NEW YORK >>
Earlier this year, in a Manhattan conference room littered with half-eaten lunches, water bottles, laptops and easels, a group of color forecasters from PPG Brands was wrapping up a week of work.
They came up with recommendations that will influence the colors and finishes we’re likely to see in 2017 on a wide variety of products, including appliances, cars, phones, airplanes, paints, beverage cans, even holiday ornaments. They also picked a color of the year.
PPG Brands — which makes paint, coatings and materials for industries ranging from architecture and aerospace to automotive and consumer products — is just one of many companies that produce color forecasts.
At this Manhattan meeting the forecasters were deep-diving into color decks, field research reports, magazines, books and each other’s heads. The easels were covered with inspiration swatches, photos and descriptive phrases. One “mood board” listed the words “timeless,” “memories,” ”diamond patterns” and “ticking stripes” under the header “Nostalgia.”
Small groups sprawled on the carpet with card-filled recipe boxes. They brainstormed, laying out arrays of coordinating colors that looked like mosaics or game boards. Cards were edited in and out until the palettes came together and there was a universal nod of satisfaction.
“We start really loose and abstract, then we take those organic concepts and make them more concrete,” said Allison Heape, a color team leader from Long Beach, Calif.
At the end of the session, the group prepared an extensive file of themes, colors and finishes from which designers and manufacturers can draw.
Dee Schlotter, senior color marketing manager for PPG’s paint brands in Pittsburgh, oversaw the forecast session.
“We draw inspiration from global influences,” she said. “The team considers what’s happening in society, fashion, nature and elsewhere, and delves into things that resonate with consumers.
“For example, did a significant event take place this year, and are there colors that connect with it that capture the feelings it may have created?”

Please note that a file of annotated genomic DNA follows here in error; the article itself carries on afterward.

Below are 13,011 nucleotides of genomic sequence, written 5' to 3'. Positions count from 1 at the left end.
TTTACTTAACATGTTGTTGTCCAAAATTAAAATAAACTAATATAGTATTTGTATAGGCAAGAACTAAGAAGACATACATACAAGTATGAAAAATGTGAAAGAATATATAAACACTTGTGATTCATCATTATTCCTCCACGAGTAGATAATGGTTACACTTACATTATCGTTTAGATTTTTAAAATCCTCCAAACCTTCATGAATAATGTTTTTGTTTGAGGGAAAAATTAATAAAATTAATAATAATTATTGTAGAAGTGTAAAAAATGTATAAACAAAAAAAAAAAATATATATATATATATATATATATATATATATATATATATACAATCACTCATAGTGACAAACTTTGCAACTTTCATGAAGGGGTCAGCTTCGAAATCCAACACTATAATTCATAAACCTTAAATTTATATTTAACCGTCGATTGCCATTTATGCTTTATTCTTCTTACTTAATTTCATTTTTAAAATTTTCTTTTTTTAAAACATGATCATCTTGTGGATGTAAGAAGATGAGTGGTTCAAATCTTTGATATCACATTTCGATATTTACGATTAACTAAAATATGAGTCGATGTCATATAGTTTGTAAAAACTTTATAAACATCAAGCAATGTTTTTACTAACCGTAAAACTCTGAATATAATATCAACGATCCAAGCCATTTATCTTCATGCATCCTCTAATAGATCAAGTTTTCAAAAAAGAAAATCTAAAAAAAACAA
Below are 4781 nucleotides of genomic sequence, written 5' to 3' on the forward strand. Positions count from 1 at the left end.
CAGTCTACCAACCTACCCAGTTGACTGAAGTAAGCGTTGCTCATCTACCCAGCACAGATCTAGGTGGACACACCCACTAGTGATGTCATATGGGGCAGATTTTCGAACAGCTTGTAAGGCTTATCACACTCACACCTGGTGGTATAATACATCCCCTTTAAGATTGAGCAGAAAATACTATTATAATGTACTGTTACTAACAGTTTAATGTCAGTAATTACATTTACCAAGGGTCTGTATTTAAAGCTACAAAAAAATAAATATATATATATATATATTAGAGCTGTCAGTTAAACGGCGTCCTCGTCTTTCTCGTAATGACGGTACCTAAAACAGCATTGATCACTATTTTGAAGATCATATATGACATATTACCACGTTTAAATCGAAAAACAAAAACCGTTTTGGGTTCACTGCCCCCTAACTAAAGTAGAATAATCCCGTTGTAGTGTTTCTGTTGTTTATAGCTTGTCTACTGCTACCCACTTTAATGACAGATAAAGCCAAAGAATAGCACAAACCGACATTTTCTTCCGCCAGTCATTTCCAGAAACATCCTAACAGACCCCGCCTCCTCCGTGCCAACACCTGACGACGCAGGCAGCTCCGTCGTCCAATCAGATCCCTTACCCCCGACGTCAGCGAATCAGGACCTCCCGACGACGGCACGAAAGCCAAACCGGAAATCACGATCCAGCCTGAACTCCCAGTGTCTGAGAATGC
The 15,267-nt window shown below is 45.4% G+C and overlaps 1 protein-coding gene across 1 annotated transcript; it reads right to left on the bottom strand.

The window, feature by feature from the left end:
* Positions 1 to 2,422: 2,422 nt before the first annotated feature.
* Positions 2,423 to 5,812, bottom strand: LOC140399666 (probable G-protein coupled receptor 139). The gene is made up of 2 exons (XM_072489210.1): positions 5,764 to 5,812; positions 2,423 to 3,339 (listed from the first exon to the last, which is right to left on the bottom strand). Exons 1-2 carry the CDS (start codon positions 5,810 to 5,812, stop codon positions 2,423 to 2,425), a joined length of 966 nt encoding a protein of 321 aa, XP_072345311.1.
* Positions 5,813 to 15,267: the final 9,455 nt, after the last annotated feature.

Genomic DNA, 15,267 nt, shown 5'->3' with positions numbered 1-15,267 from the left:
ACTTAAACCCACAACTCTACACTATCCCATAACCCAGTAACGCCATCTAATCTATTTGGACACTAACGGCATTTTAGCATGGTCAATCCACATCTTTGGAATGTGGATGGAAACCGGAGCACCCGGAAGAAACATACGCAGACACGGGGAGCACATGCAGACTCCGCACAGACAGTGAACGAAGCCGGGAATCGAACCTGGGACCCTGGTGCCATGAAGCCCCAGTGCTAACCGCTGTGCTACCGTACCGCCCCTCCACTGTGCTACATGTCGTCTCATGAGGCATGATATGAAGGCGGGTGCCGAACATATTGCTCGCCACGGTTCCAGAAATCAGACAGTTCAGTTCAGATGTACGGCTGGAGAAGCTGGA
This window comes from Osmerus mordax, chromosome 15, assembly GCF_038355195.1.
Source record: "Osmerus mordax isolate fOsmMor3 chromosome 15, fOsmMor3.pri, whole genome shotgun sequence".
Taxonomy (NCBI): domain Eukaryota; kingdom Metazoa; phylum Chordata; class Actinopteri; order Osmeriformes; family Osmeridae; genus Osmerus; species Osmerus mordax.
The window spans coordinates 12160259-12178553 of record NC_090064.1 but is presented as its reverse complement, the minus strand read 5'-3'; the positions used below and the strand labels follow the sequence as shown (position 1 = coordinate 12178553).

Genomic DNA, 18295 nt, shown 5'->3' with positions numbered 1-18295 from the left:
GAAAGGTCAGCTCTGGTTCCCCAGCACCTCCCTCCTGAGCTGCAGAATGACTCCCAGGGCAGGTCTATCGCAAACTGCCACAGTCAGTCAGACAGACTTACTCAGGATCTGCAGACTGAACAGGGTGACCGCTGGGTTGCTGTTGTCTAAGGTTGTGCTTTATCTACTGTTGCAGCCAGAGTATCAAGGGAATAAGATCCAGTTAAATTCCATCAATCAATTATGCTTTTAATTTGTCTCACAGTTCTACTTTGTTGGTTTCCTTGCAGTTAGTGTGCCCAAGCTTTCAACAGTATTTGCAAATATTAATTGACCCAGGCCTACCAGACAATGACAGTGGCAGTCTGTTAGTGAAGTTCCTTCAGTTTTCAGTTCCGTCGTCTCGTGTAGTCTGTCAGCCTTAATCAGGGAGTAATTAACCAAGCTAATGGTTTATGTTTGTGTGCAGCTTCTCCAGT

For instance, she said, “After 9/11, soft pink, a compassionate color, and chocolate brown, a grounding color, bubbled to the surface in home decor because they resonated with how people were feeling at the time.”
A few years later, grays became popular and dominated the neutrals category, she said, “because with the state of the economy and of the world, the hue felt right.”
The forecasters also consider lifestyle and demographics. For example, a Texas baby boomer might want different paint colors than a millennial in Oregon.
The team also develops palettes around popular hues.
“Let’s say pale beige is trending,” Schlotter said. “It can seem dated, but when it’s next to a dark granite gray or an orange-red, it becomes fresh and new. Different from the beige a baby boomer remembers from the ’80s.”
Does the forecast team ever disagree?
“We have more than 20 stylists from six countries and four different industries, so the discussion’s quite lively. We’re all passionate color enthusiasts,” she said.
But this year the Color of the Year choice was unanimous.
“Violet verbena dominated trends reports from every industry and geographical region,” Schlotter said.
The color is a grayish violet. The forecasters liked its gender and age neutrality, as well as its presence in the natural world, from amethysts to outer space. Those factors should make it appealing to a wide audience, they felt, but the team won’t know for sure until products begin to roll out.
Schlotter is optimistic. Pop culture moments like the death of Prince in April and a new purple tea drink at Starbucks should draw consumers toward the color purple over the next year, she said. The trend is already visible: This summer the company Big Chill launched a limited-edition collection of appliances in purple.